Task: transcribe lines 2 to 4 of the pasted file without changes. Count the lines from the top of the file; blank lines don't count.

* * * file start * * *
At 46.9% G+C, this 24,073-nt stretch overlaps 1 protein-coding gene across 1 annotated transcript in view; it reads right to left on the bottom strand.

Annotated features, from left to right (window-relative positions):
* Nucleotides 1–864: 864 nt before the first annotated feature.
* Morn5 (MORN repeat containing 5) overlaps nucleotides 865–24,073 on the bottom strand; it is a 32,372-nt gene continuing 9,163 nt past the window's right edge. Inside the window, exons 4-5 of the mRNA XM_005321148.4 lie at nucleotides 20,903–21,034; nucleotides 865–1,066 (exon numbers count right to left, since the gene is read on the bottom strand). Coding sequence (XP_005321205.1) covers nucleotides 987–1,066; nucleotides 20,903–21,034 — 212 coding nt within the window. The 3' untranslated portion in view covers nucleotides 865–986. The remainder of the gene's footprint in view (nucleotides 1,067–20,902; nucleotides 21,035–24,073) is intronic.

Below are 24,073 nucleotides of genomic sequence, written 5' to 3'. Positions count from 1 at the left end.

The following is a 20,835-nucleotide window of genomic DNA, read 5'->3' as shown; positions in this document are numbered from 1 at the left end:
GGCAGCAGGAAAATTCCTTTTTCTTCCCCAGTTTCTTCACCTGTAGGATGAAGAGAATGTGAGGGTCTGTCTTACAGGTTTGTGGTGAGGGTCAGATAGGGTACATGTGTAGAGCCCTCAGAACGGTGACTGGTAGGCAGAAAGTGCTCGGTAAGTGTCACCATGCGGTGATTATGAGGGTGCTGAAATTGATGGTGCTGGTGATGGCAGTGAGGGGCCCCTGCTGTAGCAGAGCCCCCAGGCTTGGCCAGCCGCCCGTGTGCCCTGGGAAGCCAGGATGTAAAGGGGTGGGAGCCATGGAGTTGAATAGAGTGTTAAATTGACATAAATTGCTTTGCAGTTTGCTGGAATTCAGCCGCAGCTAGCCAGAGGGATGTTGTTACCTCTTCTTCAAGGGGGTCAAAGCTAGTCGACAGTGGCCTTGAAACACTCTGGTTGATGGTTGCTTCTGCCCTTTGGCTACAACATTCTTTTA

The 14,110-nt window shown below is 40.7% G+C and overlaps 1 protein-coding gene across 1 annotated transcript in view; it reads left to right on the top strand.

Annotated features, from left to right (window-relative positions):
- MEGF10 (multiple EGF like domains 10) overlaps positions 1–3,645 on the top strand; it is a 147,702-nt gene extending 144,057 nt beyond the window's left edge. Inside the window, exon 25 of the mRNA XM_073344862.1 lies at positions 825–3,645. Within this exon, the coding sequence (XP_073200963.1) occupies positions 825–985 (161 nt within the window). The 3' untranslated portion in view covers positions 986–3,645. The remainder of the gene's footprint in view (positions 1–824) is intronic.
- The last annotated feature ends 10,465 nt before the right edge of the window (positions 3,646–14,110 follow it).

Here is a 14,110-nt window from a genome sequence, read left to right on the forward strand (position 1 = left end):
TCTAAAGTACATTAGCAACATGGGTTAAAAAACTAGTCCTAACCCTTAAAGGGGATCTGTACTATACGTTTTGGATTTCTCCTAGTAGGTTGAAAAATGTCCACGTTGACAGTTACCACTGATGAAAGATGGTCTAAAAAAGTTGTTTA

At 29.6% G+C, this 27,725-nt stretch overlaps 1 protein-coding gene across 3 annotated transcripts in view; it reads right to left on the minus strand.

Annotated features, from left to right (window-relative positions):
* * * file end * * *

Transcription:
Annotated features, from left to right (window-relative positions):
* Nucleotides 1–864: 864 nt before the first annotated feature.
* Morn5 (MORN repeat containing 5) overlaps nucleotides 865–24,073 on the bottom strand; it is a 32,372-nt gene continuing 9,163 nt past the window's right edge. Inside the window, exons 4-5 of the mRNA XM_005321148.4 lie at nucleotides 20,903–21,034; nucleotides 865–1,066 (exon numbers count right to left, since the gene is read on the bottom strand). Coding sequence (XP_005321205.1) covers nucleotides 987–1,066; nucleotides 20,903–21,034 — 212 coding nt within the window. The 3' untranslated portion in view covers nucleotides 865–986. The remainder of the gene's footprint in view (nucleotides 1,067–20,902; nucleotides 21,035–24,073) is intronic.